The Right Revolution

After decades of sporadic conflict, the Chinese Communists triumphed over the Nationalists due to superior military strategy and the ability to mobilize the masses. Chiang Kai-shek was no military genius. Neither was he so incompetent that he could be blamed for losing the Civil War. Communist strategy, guided by Mao Zedong, was brilliantly executed. What made Mao’s strategy so successful was the manner in which it utilized mutually supportive guerilla and conventional armies (Dederer, 115). The Communists launched harassing raids, baiting Chiang’s armies to go on the offensive. Once Chiang attacked, his army soon found itself deep in Communist-held territory, surrounded by Communist guerillas and regulars. In this way, Mao was able to fight battles of annihilation with his numerically inferior conventional army. Once Nationalist armies lost their numerical advantage, the Communists formed conventional armies and crushed the Nationalists in large, set-piece battles.

No guerilla army can survive without the support of the countryside. This was the true source of Mao’s victory. Mao was able to mobilize the peasants on a scale unseen in modern history. Although the average peasant was not among Mao’s soldiers, peasants played an important role in logistical operations, providing food for Mao’s warriors and transporting supplies (Schoppa, 294).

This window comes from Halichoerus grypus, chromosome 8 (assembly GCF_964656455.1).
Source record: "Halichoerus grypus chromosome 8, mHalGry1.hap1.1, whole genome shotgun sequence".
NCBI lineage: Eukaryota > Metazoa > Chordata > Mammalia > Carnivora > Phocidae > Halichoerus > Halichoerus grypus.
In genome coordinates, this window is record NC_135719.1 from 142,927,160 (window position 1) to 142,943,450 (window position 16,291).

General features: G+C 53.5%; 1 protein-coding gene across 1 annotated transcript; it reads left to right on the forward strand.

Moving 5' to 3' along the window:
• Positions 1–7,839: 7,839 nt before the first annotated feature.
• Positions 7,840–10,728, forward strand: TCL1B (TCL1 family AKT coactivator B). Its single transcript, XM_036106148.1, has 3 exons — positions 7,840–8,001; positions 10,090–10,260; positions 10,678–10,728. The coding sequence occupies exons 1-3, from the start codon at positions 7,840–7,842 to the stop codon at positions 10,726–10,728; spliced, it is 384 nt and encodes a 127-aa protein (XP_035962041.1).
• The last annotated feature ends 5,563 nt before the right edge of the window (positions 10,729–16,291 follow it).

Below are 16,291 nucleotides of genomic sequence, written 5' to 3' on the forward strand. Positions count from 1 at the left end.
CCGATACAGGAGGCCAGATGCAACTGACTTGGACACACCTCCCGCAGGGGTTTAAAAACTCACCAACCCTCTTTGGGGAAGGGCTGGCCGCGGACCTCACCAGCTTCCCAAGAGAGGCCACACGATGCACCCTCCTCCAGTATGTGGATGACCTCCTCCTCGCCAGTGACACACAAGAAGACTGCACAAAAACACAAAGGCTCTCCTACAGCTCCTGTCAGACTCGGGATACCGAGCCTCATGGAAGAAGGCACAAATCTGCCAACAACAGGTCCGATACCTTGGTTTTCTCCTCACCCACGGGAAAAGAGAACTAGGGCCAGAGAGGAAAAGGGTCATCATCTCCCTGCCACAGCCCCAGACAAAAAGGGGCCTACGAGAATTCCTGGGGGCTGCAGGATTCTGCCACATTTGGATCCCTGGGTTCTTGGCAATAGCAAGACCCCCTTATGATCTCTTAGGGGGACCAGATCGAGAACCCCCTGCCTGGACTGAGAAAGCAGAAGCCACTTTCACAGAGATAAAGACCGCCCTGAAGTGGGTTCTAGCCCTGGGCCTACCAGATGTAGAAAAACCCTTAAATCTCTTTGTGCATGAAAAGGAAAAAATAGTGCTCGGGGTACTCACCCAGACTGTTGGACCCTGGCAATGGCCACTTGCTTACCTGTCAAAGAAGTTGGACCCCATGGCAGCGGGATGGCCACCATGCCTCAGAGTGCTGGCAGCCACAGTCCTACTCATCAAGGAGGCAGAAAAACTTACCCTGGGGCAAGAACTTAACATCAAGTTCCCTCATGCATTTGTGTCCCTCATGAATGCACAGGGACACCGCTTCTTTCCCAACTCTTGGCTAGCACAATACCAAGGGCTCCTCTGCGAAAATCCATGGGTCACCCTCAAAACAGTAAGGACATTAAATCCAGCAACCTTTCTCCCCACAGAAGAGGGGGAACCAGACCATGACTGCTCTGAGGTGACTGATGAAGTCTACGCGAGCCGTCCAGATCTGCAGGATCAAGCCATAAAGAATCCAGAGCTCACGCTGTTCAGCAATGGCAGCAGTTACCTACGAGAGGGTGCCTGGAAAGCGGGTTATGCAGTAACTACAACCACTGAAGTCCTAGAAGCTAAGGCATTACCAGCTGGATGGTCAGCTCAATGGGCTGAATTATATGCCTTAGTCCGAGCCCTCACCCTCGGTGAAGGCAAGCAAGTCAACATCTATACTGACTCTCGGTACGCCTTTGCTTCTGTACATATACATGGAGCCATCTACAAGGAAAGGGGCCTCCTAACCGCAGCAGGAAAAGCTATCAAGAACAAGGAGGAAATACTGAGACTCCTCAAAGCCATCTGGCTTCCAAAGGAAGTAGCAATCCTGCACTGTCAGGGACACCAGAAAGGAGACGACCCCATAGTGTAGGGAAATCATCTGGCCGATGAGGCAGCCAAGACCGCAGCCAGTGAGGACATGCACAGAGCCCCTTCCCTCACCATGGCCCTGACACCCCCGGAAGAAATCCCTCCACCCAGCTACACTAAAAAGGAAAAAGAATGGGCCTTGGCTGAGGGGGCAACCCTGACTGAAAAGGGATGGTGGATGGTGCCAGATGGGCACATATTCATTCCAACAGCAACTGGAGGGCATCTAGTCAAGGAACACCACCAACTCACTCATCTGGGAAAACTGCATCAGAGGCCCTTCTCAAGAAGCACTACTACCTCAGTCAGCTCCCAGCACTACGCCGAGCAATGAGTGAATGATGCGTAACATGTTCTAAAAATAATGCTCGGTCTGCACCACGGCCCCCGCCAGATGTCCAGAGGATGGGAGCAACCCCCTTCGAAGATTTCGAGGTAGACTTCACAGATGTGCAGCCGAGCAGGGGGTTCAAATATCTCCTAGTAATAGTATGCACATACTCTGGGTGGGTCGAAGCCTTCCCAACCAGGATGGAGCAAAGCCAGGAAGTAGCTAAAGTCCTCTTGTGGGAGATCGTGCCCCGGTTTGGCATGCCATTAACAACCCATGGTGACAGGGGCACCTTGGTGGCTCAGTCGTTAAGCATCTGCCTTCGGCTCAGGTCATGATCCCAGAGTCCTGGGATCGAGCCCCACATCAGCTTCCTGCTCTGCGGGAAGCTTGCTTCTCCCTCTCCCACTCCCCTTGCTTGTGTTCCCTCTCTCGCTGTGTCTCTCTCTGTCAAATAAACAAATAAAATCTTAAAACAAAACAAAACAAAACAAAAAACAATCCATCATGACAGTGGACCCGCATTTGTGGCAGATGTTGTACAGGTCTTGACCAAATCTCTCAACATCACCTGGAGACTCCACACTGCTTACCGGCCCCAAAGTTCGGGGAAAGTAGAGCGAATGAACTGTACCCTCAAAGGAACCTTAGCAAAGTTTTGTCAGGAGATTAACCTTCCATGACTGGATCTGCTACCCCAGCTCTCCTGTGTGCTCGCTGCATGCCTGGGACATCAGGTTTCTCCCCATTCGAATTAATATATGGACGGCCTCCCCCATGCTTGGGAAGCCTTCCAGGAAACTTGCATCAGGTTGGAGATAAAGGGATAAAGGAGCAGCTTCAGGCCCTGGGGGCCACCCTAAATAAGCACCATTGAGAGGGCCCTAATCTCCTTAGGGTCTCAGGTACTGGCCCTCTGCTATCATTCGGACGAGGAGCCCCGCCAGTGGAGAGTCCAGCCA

Through Marxist rhetoric, Mao was able to turn most of the countryside against Chiang Kai-shek, transforming Chiang’s city safe-havens into cities under siege. Given the crushing burden facing China’s poor, it is not difficult to imagine how a peasant could be won over by socialism. In the novel Rickshaw, Hsiang-Tzu was completely awestruck by Mr. Ts’ao, a Socialist who treated Hsiang-Tzu with respect (Lao She, 60-61). If a Socialist everyman like Mr. Ts’ao could inspire people like this, imagine what a charismatic speaker promising societal change could accomplish. Give superior numbers to a superior strategist and victory is assured.

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